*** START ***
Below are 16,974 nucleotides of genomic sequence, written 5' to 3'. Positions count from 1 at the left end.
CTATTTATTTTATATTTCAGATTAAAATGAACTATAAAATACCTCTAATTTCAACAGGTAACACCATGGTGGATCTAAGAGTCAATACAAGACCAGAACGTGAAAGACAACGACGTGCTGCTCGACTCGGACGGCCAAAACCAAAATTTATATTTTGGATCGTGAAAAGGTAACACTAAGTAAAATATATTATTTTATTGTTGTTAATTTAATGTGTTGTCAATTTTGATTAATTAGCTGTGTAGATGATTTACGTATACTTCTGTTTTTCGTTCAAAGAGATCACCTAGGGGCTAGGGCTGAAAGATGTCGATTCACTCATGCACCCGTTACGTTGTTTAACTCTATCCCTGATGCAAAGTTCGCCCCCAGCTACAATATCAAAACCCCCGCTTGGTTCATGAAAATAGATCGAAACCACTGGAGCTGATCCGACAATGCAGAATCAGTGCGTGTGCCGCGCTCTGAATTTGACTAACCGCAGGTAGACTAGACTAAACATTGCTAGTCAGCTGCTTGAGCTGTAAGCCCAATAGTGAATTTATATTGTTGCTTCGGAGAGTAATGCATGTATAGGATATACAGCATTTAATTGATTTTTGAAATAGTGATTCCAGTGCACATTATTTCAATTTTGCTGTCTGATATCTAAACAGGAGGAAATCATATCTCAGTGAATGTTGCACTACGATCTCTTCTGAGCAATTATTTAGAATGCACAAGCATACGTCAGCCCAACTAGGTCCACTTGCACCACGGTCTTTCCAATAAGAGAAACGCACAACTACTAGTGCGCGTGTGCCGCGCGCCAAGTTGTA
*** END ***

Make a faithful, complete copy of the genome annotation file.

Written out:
Below are 16,974 nucleotides of genomic sequence, written 5' to 3'. Positions count from 1 at the left end.
CTATTTATTTTATATTTCAGATTAAAATGAACTATAAAATACCTCTAATTTCAACAGGTAACACCATGGTGGATCTAAGAGTCAATACAAGACCAGAACGTGAAAGACAACGACGTGCTGCTCGACTCGGACGGCCAAAACCAAAATTTATATTTTGGATCGTGAAAAGGTAACACTAAGTAAAATATATTATTTTATTGTTGTTAATTTAATGTGTTGTCAATTTTGATTAATTAGCTGTGTAGATGATTTACGTATACTTCTGTTTTTCGTTCAAAGAGATCACCTAGGGGCTAGGGCTGAAAGATGTCGATTCACTCATGCACCCGTTACGTTGTTTAACTCTATCCCTGATGCAAAGTTCGCCCCCAGCTACAATATCAAAACCCCCGCTTGGTTCATGAAAATAGATCGAAACCACTGGAGCTGATCCGACAATGCAGAATCAGTGCGTGTGCCGCGCTCTGAATTTGACTAACCGCAGGTAGACTAGACTAAACATTGCTAGTCAGCTGCTTGAGCTGTAAGCCCAATAGTGAATTTATATTGTTGCTTCGGAGAGTAATGCATGTATAGGATATACAGCATTTAATTGATTTTTGAAATAGTGATTCCAGTGCACATTATTTCAATTTTGCTGTCTGATATCTAAACAGGAGGAAATCATATCTCAGTGAATGTTGCACTACGATCTCTTCTGAGCAATTATTTAGAATGCACAAGCATACGTCAGCCCAACTAGGTCCACTTGCACCACGGTCTTTCCAATAAGAGAAACGCACAACTACTAGTGCGCGTGTGCCGCGCGCCAAGTTGTA